Saturday, November 22, 2008

The day I'm glad I dropped my school books

The other day a caller growled for a good 10 minutes about what a waste of time and money "Operation Bus Stop" is.

That's the program in which law enforcement officers watch for and ticket motorists who ignore the stop signs and flashing red lights of school buses.

He wasn't the first to complain, and I'm sure he won't be the last. But as I listened to him talk, I couldn't help but reflect on a day from my childhood - when dropping my school books may well have saved a life or two.

I grew up on a farm next to a state highway three miles from the nearest town. We rode to school on a bus that either picked us up before sunrise or minutes before classes started, depending on which route schedule we were on.

On this particular day, we would be the last children off the bus - my sister Trish, my twin brother Steve and I - as our bus driver halted on K-156 in front of our driveway and pulled the handle that drew the stop sign out from the side of the bus. My brother and sister bounded down the steps, but my elbow bumped a bench seat and I dropped my school books.

I hurried to pick them up, feeling guilty about delaying the bus driver. I hurried down the steps, turned the corner to the front of the bus to catch up to my siblings ---- and a car raced past the bus heading east as if the stop sign wasn't even there.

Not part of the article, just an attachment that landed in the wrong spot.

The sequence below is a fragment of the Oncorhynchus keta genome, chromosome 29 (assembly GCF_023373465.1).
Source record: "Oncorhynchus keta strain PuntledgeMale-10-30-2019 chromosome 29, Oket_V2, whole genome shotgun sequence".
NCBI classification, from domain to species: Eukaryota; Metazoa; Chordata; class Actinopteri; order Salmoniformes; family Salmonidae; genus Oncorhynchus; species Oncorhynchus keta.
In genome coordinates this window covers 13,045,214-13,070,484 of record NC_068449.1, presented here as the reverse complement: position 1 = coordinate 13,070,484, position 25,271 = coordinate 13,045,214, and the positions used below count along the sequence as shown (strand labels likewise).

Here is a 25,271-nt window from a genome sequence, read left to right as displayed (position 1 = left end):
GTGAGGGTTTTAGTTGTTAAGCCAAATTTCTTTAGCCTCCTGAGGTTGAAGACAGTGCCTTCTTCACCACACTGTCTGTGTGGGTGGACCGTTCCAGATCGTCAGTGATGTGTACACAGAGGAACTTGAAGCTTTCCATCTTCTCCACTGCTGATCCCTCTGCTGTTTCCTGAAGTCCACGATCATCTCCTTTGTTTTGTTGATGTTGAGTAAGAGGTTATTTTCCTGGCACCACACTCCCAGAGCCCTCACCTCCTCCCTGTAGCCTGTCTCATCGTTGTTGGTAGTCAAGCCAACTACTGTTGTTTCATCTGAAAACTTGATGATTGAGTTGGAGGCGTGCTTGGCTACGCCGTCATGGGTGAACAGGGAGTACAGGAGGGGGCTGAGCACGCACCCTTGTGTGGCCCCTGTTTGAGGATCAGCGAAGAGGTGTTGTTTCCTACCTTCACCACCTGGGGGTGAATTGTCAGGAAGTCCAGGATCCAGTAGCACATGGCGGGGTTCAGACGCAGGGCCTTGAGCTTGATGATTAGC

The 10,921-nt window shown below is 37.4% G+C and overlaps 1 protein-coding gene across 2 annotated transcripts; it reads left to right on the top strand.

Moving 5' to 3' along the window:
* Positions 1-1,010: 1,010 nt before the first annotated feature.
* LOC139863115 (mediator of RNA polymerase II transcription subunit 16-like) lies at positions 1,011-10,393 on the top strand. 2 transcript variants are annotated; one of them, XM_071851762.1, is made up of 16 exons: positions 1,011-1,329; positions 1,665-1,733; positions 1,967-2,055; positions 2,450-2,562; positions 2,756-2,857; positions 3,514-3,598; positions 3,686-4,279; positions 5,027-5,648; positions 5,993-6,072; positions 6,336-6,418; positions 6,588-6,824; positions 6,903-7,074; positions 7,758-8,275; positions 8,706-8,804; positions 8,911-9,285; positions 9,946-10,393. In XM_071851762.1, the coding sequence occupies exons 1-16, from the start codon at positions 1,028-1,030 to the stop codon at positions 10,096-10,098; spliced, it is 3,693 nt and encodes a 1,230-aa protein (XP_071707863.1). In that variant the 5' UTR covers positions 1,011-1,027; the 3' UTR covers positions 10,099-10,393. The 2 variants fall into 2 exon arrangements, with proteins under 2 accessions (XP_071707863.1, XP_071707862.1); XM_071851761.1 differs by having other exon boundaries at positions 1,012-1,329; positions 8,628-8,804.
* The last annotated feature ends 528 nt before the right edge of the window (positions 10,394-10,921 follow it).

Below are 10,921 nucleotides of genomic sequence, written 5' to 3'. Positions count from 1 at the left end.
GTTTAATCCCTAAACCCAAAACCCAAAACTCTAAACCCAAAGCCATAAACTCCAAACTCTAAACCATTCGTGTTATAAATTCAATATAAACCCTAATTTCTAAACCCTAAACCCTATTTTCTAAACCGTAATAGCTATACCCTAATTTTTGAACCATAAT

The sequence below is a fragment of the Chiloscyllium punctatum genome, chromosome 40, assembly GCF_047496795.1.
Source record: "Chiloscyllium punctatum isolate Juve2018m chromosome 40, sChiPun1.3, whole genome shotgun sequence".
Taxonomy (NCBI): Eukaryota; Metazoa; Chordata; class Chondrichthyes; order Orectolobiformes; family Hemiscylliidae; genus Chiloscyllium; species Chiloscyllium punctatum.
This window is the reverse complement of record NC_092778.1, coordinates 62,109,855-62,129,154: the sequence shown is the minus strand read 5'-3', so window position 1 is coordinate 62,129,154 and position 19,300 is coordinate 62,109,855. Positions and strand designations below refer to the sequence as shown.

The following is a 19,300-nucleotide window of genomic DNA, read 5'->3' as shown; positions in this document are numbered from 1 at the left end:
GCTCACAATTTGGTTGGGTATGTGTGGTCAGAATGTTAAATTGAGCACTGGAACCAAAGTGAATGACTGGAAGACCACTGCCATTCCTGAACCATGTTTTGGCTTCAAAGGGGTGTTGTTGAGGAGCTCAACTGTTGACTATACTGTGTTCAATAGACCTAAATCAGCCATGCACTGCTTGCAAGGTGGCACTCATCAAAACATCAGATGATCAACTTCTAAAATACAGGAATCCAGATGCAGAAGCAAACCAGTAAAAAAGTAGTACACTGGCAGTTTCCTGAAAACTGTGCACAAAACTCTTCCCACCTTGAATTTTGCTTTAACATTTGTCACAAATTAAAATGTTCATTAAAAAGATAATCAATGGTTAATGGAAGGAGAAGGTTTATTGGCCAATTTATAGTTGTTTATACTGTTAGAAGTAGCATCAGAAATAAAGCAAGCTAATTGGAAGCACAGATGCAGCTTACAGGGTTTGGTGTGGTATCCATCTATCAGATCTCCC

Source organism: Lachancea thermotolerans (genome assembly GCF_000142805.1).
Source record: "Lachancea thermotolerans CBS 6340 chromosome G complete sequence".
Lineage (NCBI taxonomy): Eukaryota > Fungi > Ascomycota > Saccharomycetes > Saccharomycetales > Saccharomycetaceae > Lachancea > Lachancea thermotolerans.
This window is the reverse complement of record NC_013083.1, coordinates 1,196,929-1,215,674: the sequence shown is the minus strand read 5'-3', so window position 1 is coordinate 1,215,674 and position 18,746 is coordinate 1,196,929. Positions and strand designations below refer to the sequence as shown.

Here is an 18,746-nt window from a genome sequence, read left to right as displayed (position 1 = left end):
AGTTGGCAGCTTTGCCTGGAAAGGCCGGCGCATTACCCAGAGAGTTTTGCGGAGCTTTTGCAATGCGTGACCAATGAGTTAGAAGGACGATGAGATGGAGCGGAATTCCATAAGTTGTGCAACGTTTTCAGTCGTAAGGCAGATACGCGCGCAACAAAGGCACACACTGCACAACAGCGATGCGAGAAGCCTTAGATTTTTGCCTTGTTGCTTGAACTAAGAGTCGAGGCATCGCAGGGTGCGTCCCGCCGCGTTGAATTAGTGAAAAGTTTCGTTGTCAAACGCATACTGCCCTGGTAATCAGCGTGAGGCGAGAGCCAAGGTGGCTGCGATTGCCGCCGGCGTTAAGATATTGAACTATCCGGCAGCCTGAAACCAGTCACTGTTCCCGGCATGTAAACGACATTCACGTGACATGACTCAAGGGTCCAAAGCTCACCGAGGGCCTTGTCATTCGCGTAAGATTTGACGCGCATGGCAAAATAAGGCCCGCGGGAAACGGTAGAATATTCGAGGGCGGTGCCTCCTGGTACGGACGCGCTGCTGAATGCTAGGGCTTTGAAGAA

"Why'd he do that?" I remember thinking.

"Are you all right?" our bus driver shouted, shaken by what had just happened.

We were fine. But later I wondered how things might have been different if I hadn't dropped my books or my brother and sister hadn't waited for me next to the bus.

We never did learn the identity of the driver who ignored the stop sign and blew right past us. But our bus driver was so upset about what happened that from then on he would not drop students off on the highway. He drove into farm yards and let us off by our gates or back doors, just to eliminate the possibility that another vehicle could ignore a bus' stop sign and race on past.

That's not an option everywhere, however, so I understand the need to conduct programs to remind drivers to obey those flashing lights and activated stop signs - because too many people treat them as recommendations, not laws.

And that could kill a child some day.

1 comment:

  1. Scary thought. Those programs wouldn't be in place if there wasn't a problem. It's too bad some people can't understand that.